Looking at GDP data alone will not suffice as an investment strategy, with the primary reason being that GDP is backward looking, measuring the growth that has taken place in a prior period, whereas investing should always be forward looking. You may have noticed in the previous paragraph that poor stock market performance in 2008 preceded the negative GDP reading of 2009. In fact, equity markets tend to be what is known as a “leading indicator” for the economy, predicting economic growth that is to come. This is because investors tend to price in expectations far before they become a reality. As such, how can we leverage this fundamental economic data in our investment decision-making process?
As it turns out, there are a handful of variables that economists have identified as other “leading indicators” for the economy. We are particularly fond of the monthly Leading Index data published by the Federal Reserve Bank of Philadelphia, which factors in data points such as:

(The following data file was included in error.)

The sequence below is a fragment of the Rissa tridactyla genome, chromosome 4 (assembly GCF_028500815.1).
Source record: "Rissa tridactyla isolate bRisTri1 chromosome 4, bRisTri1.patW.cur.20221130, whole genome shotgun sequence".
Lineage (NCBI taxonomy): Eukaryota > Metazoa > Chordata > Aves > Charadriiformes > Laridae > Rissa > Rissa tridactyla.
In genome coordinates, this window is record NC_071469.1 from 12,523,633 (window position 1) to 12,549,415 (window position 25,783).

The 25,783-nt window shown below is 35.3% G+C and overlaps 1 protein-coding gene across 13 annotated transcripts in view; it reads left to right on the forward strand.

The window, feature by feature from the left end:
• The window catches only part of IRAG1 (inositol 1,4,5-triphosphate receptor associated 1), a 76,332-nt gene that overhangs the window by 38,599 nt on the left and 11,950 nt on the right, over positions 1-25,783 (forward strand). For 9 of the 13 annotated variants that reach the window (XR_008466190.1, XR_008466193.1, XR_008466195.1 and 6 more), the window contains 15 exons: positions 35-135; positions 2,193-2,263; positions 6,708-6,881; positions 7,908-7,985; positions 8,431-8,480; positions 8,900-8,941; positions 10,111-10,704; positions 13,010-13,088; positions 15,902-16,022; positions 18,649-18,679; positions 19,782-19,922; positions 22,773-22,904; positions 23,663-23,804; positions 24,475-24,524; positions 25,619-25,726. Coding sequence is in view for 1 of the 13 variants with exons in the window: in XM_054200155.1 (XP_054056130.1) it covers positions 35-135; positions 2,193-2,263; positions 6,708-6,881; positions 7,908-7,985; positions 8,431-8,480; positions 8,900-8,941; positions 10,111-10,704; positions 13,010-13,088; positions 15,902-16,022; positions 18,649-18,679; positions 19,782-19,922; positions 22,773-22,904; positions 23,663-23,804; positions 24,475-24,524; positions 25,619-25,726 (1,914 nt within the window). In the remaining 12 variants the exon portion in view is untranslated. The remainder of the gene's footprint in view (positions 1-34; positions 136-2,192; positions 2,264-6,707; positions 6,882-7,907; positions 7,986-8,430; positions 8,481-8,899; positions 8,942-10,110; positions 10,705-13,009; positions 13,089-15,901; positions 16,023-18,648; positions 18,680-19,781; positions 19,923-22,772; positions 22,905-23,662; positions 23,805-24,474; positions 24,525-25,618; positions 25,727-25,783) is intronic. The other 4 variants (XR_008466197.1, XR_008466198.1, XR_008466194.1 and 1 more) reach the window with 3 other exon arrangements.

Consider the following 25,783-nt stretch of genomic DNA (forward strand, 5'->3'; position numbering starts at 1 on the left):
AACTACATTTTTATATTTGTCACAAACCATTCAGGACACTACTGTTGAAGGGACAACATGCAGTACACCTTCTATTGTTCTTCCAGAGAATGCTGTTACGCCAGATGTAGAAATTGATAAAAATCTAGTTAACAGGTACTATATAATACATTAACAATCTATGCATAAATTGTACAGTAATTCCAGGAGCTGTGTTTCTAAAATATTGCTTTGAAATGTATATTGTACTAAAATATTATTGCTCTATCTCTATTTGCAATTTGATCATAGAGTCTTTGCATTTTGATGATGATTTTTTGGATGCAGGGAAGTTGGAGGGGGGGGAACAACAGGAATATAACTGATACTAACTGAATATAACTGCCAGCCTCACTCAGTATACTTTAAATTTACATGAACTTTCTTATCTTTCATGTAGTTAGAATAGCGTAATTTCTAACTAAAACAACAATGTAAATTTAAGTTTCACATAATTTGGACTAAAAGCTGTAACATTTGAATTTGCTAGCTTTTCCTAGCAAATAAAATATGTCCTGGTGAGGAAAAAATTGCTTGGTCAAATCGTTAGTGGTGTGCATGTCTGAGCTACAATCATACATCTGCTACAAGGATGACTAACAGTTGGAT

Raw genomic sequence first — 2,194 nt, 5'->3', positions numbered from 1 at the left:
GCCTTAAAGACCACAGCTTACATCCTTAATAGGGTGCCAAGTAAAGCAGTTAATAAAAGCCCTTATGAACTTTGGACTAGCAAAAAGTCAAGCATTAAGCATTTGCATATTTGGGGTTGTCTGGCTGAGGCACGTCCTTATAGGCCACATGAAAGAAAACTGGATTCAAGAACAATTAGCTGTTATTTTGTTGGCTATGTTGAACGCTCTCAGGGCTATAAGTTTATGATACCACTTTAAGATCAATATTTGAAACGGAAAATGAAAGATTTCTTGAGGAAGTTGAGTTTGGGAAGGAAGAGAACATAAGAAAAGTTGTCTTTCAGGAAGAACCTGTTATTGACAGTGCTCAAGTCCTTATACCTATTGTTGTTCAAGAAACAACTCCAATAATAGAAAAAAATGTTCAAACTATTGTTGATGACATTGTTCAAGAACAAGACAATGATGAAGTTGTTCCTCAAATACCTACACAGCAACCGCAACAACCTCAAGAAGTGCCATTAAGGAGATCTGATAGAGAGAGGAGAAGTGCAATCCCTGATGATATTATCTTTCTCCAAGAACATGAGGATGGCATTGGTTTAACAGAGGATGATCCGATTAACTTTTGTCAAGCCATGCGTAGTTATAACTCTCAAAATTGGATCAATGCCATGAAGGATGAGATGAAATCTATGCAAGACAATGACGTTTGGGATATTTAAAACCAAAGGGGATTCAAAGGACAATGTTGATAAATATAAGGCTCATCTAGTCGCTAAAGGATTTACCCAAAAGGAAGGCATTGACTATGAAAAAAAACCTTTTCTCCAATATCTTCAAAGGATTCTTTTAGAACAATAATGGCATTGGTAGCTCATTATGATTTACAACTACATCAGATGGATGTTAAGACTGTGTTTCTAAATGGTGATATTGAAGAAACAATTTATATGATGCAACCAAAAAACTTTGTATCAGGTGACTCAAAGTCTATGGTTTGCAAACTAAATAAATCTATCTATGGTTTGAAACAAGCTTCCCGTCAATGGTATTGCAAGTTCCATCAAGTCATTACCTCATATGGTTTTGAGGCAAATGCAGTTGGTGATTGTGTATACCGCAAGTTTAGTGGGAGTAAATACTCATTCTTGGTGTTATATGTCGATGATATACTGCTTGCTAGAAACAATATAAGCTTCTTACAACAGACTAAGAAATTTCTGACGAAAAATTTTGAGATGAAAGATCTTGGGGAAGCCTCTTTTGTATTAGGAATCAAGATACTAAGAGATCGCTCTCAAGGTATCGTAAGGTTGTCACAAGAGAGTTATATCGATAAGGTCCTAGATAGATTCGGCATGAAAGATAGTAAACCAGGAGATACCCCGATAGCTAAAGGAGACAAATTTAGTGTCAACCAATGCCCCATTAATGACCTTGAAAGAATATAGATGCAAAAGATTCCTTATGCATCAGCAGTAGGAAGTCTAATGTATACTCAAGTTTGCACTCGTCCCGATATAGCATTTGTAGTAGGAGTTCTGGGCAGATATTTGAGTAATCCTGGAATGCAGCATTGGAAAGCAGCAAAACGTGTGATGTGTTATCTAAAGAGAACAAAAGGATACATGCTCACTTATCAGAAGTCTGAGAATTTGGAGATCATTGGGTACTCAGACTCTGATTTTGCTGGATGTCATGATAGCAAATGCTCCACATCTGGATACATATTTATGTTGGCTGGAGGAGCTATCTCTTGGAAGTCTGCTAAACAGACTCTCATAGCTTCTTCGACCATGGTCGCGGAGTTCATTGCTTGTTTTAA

- Housing Permits: Building a home is an expensive and long-term endeavor, one that people are more likely to undertake if they feel that the economy will continue to improve
- Initial Unemployment Claims: Companies laying off more workers tends to signal a weakening economy, whereas companies are more likely to increase hiring when they feel the economy is on the rise
- Manufacturing Delivery Times: Slow delivery times from manufacturers indicates a heightened demand for products, a sign of healthy economic activity. Quick deliveries indicate excess capacity and could point to a slowing economy